One-shots / Quick start?

After my last post I took the plunge and invested in the 5E Corebook and some supplements. I am very happy with it and have been enjoying the read so far.

However I wonder if a quick start or one-shots wouldn't be a good idea before I do a campaign. However I have not found any to speak of, with pre-gen characters etc.

Now I already understand Ars Magica is probably the antithesis of a "one-shot game". Clearly it is designed for campaign play and that is it's strength. However how do the elders of this forum suggest I go about doing a quick game as a test-drive before we make characters, a covenant, etc?


What about Promises, Promises: a short ready-to-play adventure with premade characters, for free download?

I would also recommend the two 4ed freebies, if you are happy to do the 5ed conversion yourself.

Promises, Promises is a one-shot:
Nigrasaxa is a mini-saga:

I would recommend the latter, because it also introduces you to the downtime game, but that makes it a three-shot :slight_smile:

There are also the Stormrider and Return of the Stormrider supplements for previous versions, but unfortunately, I have not seen anything for 5ed.

Promises, Promises works with rules and background briefings on one page each: no need to convert them from 4th edition to 5th edition. :smirk:

Good point. Possibly tricky if you try to read up on 5ed rules at the same time, or if you want to continue the characters into a second story, but if all you want is a one-shot, you are right.

If you wish to start with a full 5th edition covenant, characters for that covenant, and an adventure, you should examine Semita Errabundi on the main Ars Magica page of Atlas Games.
Subtle and Quick to Anger is an ArM5 adventure for this covenant and its characters.

Hello Tokkie. I understand you're new to 5E, but not new to Ars. I'm not sure whether your group knows the game very well. If they are well acquainted to Ars Magica, and you're just switching editions, you may wish to skip this post. If this is your attempt to introduce a new group, starting with a full character + companion + grog + covenant generation is probably a lot to handle for the average roleplayer until they have a grasp of the setting, so I would suggest step-by-step integration.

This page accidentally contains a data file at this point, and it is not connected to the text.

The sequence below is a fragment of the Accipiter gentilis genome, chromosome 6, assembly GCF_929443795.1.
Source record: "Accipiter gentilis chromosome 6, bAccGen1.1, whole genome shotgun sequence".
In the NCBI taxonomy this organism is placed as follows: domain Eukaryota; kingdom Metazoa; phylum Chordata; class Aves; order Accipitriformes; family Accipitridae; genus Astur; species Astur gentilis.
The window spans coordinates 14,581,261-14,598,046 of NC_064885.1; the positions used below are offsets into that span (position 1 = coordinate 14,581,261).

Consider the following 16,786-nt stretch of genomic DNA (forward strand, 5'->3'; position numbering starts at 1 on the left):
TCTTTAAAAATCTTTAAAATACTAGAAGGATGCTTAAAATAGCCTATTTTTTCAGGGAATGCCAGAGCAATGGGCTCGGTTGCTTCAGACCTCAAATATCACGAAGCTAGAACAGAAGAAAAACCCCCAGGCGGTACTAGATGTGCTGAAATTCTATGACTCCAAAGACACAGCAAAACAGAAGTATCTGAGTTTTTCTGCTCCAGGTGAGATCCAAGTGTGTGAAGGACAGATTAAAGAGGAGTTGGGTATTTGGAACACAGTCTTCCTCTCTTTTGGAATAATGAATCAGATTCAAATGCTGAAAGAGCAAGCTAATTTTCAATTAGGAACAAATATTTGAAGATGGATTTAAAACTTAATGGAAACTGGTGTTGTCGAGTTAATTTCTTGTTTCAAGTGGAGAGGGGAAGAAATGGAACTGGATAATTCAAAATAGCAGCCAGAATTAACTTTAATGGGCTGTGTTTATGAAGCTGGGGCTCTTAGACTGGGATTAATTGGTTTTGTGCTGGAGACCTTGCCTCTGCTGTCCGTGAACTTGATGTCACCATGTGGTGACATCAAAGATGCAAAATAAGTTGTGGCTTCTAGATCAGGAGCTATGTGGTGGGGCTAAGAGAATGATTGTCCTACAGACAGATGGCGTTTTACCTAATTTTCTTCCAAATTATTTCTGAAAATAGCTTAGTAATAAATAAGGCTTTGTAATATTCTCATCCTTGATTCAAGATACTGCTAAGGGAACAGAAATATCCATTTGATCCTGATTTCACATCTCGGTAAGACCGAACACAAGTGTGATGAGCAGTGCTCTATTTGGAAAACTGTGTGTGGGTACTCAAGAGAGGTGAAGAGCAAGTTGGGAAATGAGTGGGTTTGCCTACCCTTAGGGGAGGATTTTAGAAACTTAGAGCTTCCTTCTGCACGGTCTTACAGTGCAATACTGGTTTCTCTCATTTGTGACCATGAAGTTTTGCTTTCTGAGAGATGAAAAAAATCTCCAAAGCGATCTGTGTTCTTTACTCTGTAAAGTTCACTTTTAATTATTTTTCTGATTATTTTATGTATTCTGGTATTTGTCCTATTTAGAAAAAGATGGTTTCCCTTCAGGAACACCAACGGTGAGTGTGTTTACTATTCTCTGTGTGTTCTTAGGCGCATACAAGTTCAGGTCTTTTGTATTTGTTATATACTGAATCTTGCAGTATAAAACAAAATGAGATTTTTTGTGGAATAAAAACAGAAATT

When I launched my home campaign, none of my players were familiar with the setting, I decided to introduce them as apprentice characters. I had them choose the following:
*Origin stories that were inspired by the example childhood found in Apprentice p.8. Some of these also came with their flaws (Outsider, or Sheltered / Troupe / Feral / Faerie Upbringing). I had explained where we would be playing, so the languages were handed out according to whether the player picked a background that was local or not.
*Then I had a chat about whether the player wanted a special lineage or not. Here I had a couple of options - virtues and flaws were added to the player sheet at that point according to those options. Two of my players ended up with Giant Blood and Faerie blood here - they were matched with tribunal-specific lore.
*Then I had them talk about whether they were looking to create a specific type of spellcaster. As they knew nothing about the setting at that point, these were fairly general tropes. I used that to coach them towards virtues, or to introduce specific mentor options to them during the first game.
*I had them pick attributes and personality traits;
*I explained the gift, and had them choose if Gentle Gift or Blatant Gift was important to them at this point in the game;
*Then I discussed virtues and flaws that would affect learning, since our first few games would be building up the magi, those virtues and flaws would impact during the background.

My campaign was set in the Theban tribunal, so the characters had options to choose from in terms of who mentored them, and our first game was pre-Tribunal apprentice interviews, with mentors assessing if the apprentice was a good fit, discussing what they could teach and bidding tokens. In some cases, their choices would end up with costing them virtues and flaws (Strong/Weak Parens, or virtues they would get taught during apprenticeship). Any other virtues were handled prior to gauntlet, so the players had some leisure time to fit stuff in their backstory. And instead of designing the covenant, part of the apprenticeship of the character was spent copying lab texts and summaes, or serving their mentors doing stuff like fixing arcane conncetions, who would reward them after their gauntlet with vis and mythic pounds depending on the number of seasons spent helping out. Mind you... this might not correspond to an apprenticeship anywhere, but as we were playing in the Theban tribunal, every covenant has a purpose to help, and that covenant's purpose was essentially to help the tribunal establish new covenants with apprentices they trained, so that's how I explained what we did. The only deus ex machina was that, by fate, every character apprentice ended up with magi masters from the same covenant.

I don't think I could have ran through character design and covenant design without getting players asking me to rewrite their first character after two games, or potentially losing their interest if they spent two games on character, companion, grog and covenant design choices before they cast their first spell. So I basically had them go through those choices during playtime.


Yes, this was my approach as well. Just get them playing and let them make bigger decisions later. I let them adjust their character for the first few sessions as they came to understand the Arts and abilities (e.g., "Oh I really like Aquam, can I swap my Aquam score with my Ignem score?").

The covenant and the grogs etc. are gradually introduced and developed over the saga, which also means players feel they know them better and are more invested.